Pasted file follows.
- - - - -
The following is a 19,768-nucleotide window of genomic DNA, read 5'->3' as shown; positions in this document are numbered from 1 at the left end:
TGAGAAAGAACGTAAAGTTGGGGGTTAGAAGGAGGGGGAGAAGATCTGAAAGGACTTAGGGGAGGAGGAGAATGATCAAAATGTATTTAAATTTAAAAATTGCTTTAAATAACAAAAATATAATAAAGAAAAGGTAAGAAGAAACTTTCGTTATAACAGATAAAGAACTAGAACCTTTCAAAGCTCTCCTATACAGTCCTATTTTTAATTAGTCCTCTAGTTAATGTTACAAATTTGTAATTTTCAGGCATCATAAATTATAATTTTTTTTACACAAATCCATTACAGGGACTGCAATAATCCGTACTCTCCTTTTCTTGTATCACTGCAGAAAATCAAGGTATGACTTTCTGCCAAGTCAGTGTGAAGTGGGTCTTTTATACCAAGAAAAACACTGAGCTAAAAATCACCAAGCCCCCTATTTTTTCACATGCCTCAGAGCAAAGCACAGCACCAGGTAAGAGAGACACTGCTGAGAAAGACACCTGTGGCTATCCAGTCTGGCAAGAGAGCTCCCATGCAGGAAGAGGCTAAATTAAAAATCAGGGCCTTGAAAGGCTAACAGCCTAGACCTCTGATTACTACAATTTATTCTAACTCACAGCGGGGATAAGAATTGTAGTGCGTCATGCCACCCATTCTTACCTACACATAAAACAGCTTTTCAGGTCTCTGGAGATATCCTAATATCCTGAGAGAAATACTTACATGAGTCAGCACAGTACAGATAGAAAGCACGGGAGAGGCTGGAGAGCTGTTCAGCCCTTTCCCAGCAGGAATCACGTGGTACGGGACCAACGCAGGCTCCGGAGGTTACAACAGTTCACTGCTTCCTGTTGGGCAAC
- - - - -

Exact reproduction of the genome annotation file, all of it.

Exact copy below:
The following is a 19,768-nucleotide window of genomic DNA, read 5'->3' as shown; positions in this document are numbered from 1 at the left end:
TGAGAAAGAACGTAAAGTTGGGGGTTAGAAGGAGGGGGAGAAGATCTGAAAGGACTTAGGGGAGGAGGAGAATGATCAAAATGTATTTAAATTTAAAAATTGCTTTAAATAACAAAAATATAATAAAGAAAAGGTAAGAAGAAACTTTCGTTATAACAGATAAAGAACTAGAACCTTTCAAAGCTCTCCTATACAGTCCTATTTTTAATTAGTCCTCTAGTTAATGTTACAAATTTGTAATTTTCAGGCATCATAAATTATAATTTTTTTTACACAAATCCATTACAGGGACTGCAATAATCCGTACTCTCCTTTTCTTGTATCACTGCAGAAAATCAAGGTATGACTTTCTGCCAAGTCAGTGTGAAGTGGGTCTTTTATACCAAGAAAAACACTGAGCTAAAAATCACCAAGCCCCCTATTTTTTCACATGCCTCAGAGCAAAGCACAGCACCAGGTAAGAGAGACACTGCTGAGAAAGACACCTGTGGCTATCCAGTCTGGCAAGAGAGCTCCCATGCAGGAAGAGGCTAAATTAAAAATCAGGGCCTTGAAAGGCTAACAGCCTAGACCTCTGATTACTACAATTTATTCTAACTCACAGCGGGGATAAGAATTGTAGTGCGTCATGCCACCCATTCTTACCTACACATAAAACAGCTTTTCAGGTCTCTGGAGATATCCTAATATCCTGAGAGAAATACTTACATGAGTCAGCACAGTACAGATAGAAAGCACGGGAGAGGCTGGAGAGCTGTTCAGCCCTTTCCCAGCAGGAATCACGTGGTACGGGACCAACGCAGGCTCCGGAGGTTACAACAGTTCACTGCTTCCTGTTGGGCAAC